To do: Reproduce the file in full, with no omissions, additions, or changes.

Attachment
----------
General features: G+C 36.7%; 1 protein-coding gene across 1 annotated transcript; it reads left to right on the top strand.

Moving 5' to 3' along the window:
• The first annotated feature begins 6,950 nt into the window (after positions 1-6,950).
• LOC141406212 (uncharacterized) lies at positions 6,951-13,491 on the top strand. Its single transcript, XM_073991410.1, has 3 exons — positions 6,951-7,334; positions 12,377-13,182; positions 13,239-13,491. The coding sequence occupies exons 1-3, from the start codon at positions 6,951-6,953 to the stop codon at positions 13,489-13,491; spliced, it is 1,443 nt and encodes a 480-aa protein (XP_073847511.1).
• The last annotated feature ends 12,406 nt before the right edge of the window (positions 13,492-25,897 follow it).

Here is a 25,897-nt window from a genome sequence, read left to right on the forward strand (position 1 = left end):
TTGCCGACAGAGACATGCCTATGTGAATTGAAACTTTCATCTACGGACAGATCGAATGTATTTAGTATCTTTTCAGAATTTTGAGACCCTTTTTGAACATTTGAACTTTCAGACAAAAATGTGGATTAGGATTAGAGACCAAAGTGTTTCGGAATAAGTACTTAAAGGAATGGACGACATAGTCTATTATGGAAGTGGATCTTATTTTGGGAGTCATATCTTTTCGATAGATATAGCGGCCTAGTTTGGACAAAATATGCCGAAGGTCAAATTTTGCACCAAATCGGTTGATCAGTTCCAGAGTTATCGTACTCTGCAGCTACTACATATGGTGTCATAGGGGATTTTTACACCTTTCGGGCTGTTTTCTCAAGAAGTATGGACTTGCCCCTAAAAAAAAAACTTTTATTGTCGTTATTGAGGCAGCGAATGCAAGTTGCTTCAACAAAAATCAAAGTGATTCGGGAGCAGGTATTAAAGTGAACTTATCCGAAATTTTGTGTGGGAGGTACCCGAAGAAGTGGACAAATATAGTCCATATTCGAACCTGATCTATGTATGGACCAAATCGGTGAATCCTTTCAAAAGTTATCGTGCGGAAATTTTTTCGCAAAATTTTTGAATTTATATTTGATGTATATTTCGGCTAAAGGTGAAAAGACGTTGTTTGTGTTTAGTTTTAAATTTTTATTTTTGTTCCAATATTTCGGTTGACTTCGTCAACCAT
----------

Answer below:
General features: G+C 36.7%; 1 protein-coding gene across 1 annotated transcript; it reads left to right on the top strand.

Moving 5' to 3' along the window:
• The first annotated feature begins 6,950 nt into the window (after positions 1-6,950).
• LOC141406212 (uncharacterized) lies at positions 6,951-13,491 on the top strand. Its single transcript, XM_073991410.1, has 3 exons — positions 6,951-7,334; positions 12,377-13,182; positions 13,239-13,491. The coding sequence occupies exons 1-3, from the start codon at positions 6,951-6,953 to the stop codon at positions 13,489-13,491; spliced, it is 1,443 nt and encodes a 480-aa protein (XP_073847511.1).
• The last annotated feature ends 12,406 nt before the right edge of the window (positions 13,492-25,897 follow it).

Here is a 25,897-nt window from a genome sequence, read left to right on the forward strand (position 1 = left end):
TTGCCGACAGAGACATGCCTATGTGAATTGAAACTTTCATCTACGGACAGATCGAATGTATTTAGTATCTTTTCAGAATTTTGAGACCCTTTTTGAACATTTGAACTTTCAGACAAAAATGTGGATTAGGATTAGAGACCAAAGTGTTTCGGAATAAGTACTTAAAGGAATGGACGACATAGTCTATTATGGAAGTGGATCTTATTTTGGGAGTCATATCTTTTCGATAGATATAGCGGCCTAGTTTGGACAAAATATGCCGAAGGTCAAATTTTGCACCAAATCGGTTGATCAGTTCCAGAGTTATCGTACTCTGCAGCTACTACATATGGTGTCATAGGGGATTTTTACACCTTTCGGGCTGTTTTCTCAAGAAGTATGGACTTGCCCCTAAAAAAAAAACTTTTATTGTCGTTATTGAGGCAGCGAATGCAAGTTGCTTCAACAAAAATCAAAGTGATTCGGGAGCAGGTATTAAAGTGAACTTATCCGAAATTTTGTGTGGGAGGTACCCGAAGAAGTGGACAAATATAGTCCATATTCGAACCTGATCTATGTATGGACCAAATCGGTGAATCCTTTCAAAAGTTATCGTGCGGAAATTTTTTCGCAAAATTTTTGAATTTATATTTGATGTATATTTCGGCTAAAGGTGAAAAGACGTTGTTTGTGTTTAGTTTTAAATTTTTATTTTTGTTCCAATATTTCGGTTGACTTCGTCAACCAT